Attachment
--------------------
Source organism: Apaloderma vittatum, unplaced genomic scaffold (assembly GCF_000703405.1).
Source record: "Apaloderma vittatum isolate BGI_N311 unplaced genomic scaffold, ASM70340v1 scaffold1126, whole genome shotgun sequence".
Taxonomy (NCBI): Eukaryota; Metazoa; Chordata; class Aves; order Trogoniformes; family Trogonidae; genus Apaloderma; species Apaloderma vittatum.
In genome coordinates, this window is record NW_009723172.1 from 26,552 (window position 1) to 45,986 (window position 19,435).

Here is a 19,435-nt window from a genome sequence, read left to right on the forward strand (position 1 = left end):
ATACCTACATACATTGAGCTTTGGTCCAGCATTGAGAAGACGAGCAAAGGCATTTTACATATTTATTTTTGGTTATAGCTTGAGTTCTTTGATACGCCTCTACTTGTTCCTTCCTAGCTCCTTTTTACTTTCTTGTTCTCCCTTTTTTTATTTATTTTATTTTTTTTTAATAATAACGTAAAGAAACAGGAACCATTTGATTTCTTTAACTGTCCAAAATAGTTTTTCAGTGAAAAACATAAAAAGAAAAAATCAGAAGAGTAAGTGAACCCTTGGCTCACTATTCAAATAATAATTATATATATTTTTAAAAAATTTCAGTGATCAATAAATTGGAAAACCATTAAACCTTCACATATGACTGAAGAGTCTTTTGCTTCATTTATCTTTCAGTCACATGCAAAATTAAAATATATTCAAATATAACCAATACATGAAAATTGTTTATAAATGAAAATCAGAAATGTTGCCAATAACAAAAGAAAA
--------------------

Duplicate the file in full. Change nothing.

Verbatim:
Source organism: Apaloderma vittatum, unplaced genomic scaffold (assembly GCF_000703405.1).
Source record: "Apaloderma vittatum isolate BGI_N311 unplaced genomic scaffold, ASM70340v1 scaffold1126, whole genome shotgun sequence".
Taxonomy (NCBI): Eukaryota; Metazoa; Chordata; class Aves; order Trogoniformes; family Trogonidae; genus Apaloderma; species Apaloderma vittatum.
In genome coordinates, this window is record NW_009723172.1 from 26,552 (window position 1) to 45,986 (window position 19,435).

Here is a 19,435-nt window from a genome sequence, read left to right on the forward strand (position 1 = left end):
ATACCTACATACATTGAGCTTTGGTCCAGCATTGAGAAGACGAGCAAAGGCATTTTACATATTTATTTTTGGTTATAGCTTGAGTTCTTTGATACGCCTCTACTTGTTCCTTCCTAGCTCCTTTTTACTTTCTTGTTCTCCCTTTTTTTATTTATTTTATTTTTTTTTAATAATAACGTAAAGAAACAGGAACCATTTGATTTCTTTAACTGTCCAAAATAGTTTTTCAGTGAAAAACATAAAAAGAAAAAATCAGAAGAGTAAGTGAACCCTTGGCTCACTATTCAAATAATAATTATATATATTTTTAAAAAATTTCAGTGATCAATAAATTGGAAAACCATTAAACCTTCACATATGACTGAAGAGTCTTTTGCTTCATTTATCTTTCAGTCACATGCAAAATTAAAATATATTCAAATATAACCAATACATGAAAATTGTTTATAAATGAAAATCAGAAATGTTGCCAATAACAAAAGAAAA